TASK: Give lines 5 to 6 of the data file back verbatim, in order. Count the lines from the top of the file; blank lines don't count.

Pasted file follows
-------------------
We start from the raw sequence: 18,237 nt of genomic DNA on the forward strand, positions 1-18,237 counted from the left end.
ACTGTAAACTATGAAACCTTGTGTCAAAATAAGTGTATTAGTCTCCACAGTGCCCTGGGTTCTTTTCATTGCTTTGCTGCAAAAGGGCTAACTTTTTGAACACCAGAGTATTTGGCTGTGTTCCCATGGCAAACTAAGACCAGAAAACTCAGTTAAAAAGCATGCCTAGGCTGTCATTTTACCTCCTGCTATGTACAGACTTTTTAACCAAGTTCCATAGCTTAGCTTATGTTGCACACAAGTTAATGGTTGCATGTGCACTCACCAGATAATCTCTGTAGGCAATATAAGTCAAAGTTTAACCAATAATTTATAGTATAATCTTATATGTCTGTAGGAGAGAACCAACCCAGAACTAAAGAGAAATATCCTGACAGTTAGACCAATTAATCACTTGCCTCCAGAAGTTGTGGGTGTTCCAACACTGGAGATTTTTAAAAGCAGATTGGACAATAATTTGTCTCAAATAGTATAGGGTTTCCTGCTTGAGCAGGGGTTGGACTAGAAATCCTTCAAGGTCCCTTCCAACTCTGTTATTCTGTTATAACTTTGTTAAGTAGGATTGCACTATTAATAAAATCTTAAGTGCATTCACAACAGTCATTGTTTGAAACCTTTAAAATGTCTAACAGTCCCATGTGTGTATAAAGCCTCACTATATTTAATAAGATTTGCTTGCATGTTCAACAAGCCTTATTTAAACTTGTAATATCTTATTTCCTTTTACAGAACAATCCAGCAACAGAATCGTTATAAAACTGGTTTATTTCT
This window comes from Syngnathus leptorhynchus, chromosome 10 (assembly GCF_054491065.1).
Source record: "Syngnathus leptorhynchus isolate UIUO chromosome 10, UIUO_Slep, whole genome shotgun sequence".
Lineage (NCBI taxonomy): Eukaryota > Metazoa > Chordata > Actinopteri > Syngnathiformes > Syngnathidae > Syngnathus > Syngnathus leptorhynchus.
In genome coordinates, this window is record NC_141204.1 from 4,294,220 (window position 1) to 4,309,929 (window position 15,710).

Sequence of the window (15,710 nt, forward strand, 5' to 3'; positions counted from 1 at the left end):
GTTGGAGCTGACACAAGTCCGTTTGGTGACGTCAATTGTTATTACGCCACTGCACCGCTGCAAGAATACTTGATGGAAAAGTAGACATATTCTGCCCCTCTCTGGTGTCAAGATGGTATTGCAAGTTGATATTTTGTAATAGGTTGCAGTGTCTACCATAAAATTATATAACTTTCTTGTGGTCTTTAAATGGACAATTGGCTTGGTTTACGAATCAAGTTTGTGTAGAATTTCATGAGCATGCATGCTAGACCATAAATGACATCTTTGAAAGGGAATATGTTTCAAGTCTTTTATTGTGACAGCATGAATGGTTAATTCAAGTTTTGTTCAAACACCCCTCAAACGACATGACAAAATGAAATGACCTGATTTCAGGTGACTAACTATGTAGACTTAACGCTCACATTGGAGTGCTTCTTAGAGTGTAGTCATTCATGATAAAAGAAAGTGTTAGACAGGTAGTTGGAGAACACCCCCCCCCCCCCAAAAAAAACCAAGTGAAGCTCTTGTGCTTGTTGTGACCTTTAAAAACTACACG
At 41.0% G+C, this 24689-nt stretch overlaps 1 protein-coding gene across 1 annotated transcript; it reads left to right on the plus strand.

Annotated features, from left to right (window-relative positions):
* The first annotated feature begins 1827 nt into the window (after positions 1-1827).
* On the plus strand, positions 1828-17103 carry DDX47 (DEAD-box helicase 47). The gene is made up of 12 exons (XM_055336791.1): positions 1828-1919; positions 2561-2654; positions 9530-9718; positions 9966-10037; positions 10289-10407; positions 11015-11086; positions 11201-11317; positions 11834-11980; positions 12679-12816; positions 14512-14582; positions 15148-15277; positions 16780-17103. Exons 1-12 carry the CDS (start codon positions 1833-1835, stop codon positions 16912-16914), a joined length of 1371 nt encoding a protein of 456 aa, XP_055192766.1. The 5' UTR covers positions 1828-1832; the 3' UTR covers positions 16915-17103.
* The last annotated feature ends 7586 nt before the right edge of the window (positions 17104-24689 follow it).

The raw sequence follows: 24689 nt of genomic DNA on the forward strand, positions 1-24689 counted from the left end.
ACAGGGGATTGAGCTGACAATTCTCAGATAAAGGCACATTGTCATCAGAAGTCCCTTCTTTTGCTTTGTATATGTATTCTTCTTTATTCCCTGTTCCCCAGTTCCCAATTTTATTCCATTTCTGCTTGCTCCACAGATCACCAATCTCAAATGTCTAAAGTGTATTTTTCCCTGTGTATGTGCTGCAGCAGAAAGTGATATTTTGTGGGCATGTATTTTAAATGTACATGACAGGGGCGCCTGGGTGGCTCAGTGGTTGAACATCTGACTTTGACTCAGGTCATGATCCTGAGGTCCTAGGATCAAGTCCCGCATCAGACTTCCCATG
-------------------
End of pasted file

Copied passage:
Lineage (NCBI taxonomy): Eukaryota > Metazoa > Chordata > Actinopteri > Syngnathiformes > Syngnathidae > Syngnathus > Syngnathus leptorhynchus.
In genome coordinates, this window is record NC_141204.1 from 4,294,220 (window position 1) to 4,309,929 (window position 15,710).